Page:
As for Virginia's handling of Notre Dame's defense: I imagine offensive coordinator Mark Van Arsdale might sneak a peak at the St. John's film from the Big East Tournament. Red Storm coach Jason Miller described their approach as the following: "We wanted to get in deep on our middie dodges, and push our attack to the back side of X, to see if we could hang them up on the corner a little bit. We did a good job in our 21, our big-little offense, just in terms of getting to the short-stick, getting up on the corner, making them stretch a little bit, and then skipping the ball up top and either shooting it or moving it once and then shooting it."

Prediction: It'll be a bittersweet feeling for Corrigan to face Virginia, his alma mater and the team for which he grew up rooting. Funny how Corrigan's name always surfaces with ACC job openings, though he has spent the last 24 years in South Bend. Oh, there's a prediction to make? Can't pick against Stanwick. Virginia 8-6.

Duke vs. Colgate, 2:30 p.m. Sunday at PPL Park (ESPNU)

Sophomores Henry Lobb (right) and Chris Hipps could draw coverage of Colgate's Peter Baum and Ryan Walsh.
© Matt Riley

Chris Hipps/Henry Lobb vs. Peter Baum/Ryan Walsh

While some might expect the Blue Devils to assign fifth-year senior defenseman Mike Manley to the nation's leading scorer, Peter Baum, the thought here is that sophomores Chris Hipps and Henry Lobb will rotate on Baum, while the other concentrates on Colgate freshman Ryan Walsh (who, by the way, impressed me more than any other player in first-round games). Manley has spent most of 2012 as an interior crease defenseman, and Baum has incredible first-step quickness and agility. So Duke might be better served to use Hipps' and Lobb's length and athleticism to get on Baum's gloves and run with him step-for-step. The interesting thing about Baum, though: He's a hybrid offensive player willing to dodge from anywhere and everywhere — initiating from the top, behind the cage at X, along goal line extended, from the wing — similar to former Duke attackmen Matt Danowski and Ned Crotty.

Lobb's emergence has been one of the keys to the Blue Devils' defensive success in the second half of the year. Lobb has taken big strides since becoming a full-time starter in mid-March, which was most obvious against Virginia, when he held Steele Stanwick to one goal and two assists — all in the fourth quarter. Lobb is a massive load (6-foot-4, 205 pounds) who moves his feet well and takes a great approach to the ball.

John Danowski said after Duke's 12-9 win over Syracuse on Saturday that, with nearly a full season under their belts, Lobb and Hipps are starting to play like juniors. "Henry Lobb has been terrific," Danowski said. "In the preseason, we didn’t know if Henry was going to make that jump. But Henry certainly has. He’s given us some athleticism and some aggressiveness. He slides with authority. He’s under control. He came up with some big ground balls. Chris Hipps and Luke Duprey are learning each week."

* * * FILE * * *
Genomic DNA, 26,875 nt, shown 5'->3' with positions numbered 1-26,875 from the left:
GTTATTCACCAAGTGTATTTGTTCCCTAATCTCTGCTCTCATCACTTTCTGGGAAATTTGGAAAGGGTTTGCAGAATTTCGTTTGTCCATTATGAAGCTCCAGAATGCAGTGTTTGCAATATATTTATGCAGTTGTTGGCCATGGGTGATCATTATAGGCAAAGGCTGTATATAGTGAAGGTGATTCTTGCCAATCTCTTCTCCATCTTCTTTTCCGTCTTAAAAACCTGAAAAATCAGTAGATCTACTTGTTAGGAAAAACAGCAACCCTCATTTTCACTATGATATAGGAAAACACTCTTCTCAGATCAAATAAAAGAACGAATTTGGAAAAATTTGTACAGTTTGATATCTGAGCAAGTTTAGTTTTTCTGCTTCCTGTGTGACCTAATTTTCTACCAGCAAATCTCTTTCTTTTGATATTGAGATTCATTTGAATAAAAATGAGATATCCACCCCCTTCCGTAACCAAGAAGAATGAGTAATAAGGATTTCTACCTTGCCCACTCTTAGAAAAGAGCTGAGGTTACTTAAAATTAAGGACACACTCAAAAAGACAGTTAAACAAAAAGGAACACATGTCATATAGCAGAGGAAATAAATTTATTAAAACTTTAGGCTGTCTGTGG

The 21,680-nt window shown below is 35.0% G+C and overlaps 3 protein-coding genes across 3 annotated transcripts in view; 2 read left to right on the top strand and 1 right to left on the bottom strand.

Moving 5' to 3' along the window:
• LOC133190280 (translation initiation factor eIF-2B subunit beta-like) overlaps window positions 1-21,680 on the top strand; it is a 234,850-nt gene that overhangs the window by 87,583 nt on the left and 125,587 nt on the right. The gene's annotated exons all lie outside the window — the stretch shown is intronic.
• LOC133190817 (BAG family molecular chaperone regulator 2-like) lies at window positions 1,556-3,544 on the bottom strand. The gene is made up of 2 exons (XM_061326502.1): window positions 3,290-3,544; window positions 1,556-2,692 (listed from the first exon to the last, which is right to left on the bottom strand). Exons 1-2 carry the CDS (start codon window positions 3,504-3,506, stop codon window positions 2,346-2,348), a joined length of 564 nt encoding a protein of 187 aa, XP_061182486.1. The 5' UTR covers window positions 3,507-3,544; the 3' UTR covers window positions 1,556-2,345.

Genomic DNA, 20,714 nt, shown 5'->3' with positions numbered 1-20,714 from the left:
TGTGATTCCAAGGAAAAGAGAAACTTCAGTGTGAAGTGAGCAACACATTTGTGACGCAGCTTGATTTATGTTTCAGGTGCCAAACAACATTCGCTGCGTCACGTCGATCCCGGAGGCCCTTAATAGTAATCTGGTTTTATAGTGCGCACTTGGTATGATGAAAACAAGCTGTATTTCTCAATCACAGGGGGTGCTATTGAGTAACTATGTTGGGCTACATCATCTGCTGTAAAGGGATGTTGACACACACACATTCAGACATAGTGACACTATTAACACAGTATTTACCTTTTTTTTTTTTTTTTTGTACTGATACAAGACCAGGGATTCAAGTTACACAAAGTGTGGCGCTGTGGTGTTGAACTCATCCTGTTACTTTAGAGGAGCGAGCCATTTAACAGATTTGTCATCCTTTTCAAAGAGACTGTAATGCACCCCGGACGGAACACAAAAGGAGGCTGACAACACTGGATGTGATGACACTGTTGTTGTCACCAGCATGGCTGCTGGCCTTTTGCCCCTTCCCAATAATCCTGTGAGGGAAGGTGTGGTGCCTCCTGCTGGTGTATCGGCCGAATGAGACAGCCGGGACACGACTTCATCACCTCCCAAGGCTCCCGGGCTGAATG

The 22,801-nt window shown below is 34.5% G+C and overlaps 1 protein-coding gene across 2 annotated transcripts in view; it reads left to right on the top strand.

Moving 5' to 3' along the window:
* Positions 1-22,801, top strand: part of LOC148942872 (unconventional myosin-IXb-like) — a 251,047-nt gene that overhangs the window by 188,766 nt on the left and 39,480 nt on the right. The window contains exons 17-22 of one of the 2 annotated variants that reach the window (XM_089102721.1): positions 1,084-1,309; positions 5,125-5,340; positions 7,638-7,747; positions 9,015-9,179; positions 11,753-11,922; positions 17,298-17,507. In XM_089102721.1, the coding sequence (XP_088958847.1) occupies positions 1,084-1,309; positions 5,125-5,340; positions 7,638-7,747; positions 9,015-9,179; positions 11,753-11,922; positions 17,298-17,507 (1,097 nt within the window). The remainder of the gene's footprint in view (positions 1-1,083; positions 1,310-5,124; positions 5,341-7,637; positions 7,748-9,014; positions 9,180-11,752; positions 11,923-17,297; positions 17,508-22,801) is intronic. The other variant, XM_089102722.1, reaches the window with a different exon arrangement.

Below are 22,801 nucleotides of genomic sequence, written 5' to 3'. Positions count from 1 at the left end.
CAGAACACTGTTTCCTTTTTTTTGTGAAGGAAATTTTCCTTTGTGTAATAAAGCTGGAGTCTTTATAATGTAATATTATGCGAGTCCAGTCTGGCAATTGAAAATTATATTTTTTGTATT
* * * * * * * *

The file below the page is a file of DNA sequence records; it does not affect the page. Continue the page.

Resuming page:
Colgate possession battle vs. CJ Costabile

The way you beat Duke: Make the game a half-field battle and make the Blue Devils earn everything, the way Notre Dame, Maryland and Loyola did earlier this season. Easier said than done. But it starts with controlling the possession battle, specifically at the faceoff X and on ground balls; Duke senior long-stick midfield CJ Costabile, a Tewaaraton finalist, makes life between the stripes miserable for opponents. If he doesn't win a faceoff outright, he hawks the ball until it pops free, then picks up the ground ball and runs the length of the field. Colgate junior faceoff specialist Robert Grabher went 10-for-27 against UMass' Anthony Toresco, and the task only gets tougher against Costabile. For the season, Grabher has won 55.6 percent of draws (227-of-408).

Worth noting another critical component to Colgate's success: Play between the pipes. Sophomore Conor Murphy made his first career start against the Minutemen and posted 15 saves in the 13-11 victory, but Jared Madison was the incumbent who started every game to that point. Whoever is in the cage Sunday is going to face a flurry of Duke weapons who pepper the cage. The Blue Devils attack the goal in waves, and they're especially dangerous when Justin Turri and Jordan Tripucka are more involved, inverting from behind like they did against Syracuse. This opens up step-down shots for Rob Rotanz, and in turn provides more room for Jordan Wolf and Christian Walsh to go to work.

Prediction: Now, I didn't get to see a replay of the four-goal third-quarter run that tied the game at 9 because of the TV truck power outage that compromised the broadcast, but watching the rest of Colgate-UMass, I’m still not entirely sure how the Raiders won that game. Seven of Colgate's eight second-half goals were unassisted; I don't think Duke will let a similar stretch happen. Duke 15, Colgate 10.

In summary, next weekend’s final four matchups will look like this: Denver-Virginia and Duke-Johns Hopkins.